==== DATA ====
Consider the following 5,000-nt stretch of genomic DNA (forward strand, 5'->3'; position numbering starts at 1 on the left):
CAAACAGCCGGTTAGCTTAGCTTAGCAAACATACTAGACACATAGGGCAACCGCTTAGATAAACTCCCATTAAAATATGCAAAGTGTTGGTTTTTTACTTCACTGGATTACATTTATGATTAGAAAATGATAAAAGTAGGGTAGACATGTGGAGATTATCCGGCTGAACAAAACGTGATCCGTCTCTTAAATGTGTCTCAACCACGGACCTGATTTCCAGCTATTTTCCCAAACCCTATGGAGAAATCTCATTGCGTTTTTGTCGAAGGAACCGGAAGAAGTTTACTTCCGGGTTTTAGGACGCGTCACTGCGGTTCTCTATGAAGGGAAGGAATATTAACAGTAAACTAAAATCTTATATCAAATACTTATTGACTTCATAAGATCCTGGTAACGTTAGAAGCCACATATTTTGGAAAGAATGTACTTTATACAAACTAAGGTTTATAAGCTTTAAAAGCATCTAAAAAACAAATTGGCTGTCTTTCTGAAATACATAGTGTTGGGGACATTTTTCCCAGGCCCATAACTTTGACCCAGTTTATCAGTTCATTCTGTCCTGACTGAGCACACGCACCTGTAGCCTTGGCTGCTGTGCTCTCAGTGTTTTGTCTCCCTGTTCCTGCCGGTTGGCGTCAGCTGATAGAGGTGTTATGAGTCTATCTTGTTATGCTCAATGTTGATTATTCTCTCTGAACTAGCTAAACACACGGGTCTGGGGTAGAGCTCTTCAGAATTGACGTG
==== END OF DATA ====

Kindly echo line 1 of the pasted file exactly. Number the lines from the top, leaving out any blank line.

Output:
Consider the following 5,000-nt stretch of genomic DNA (forward strand, 5'->3'; position numbering starts at 1 on the left):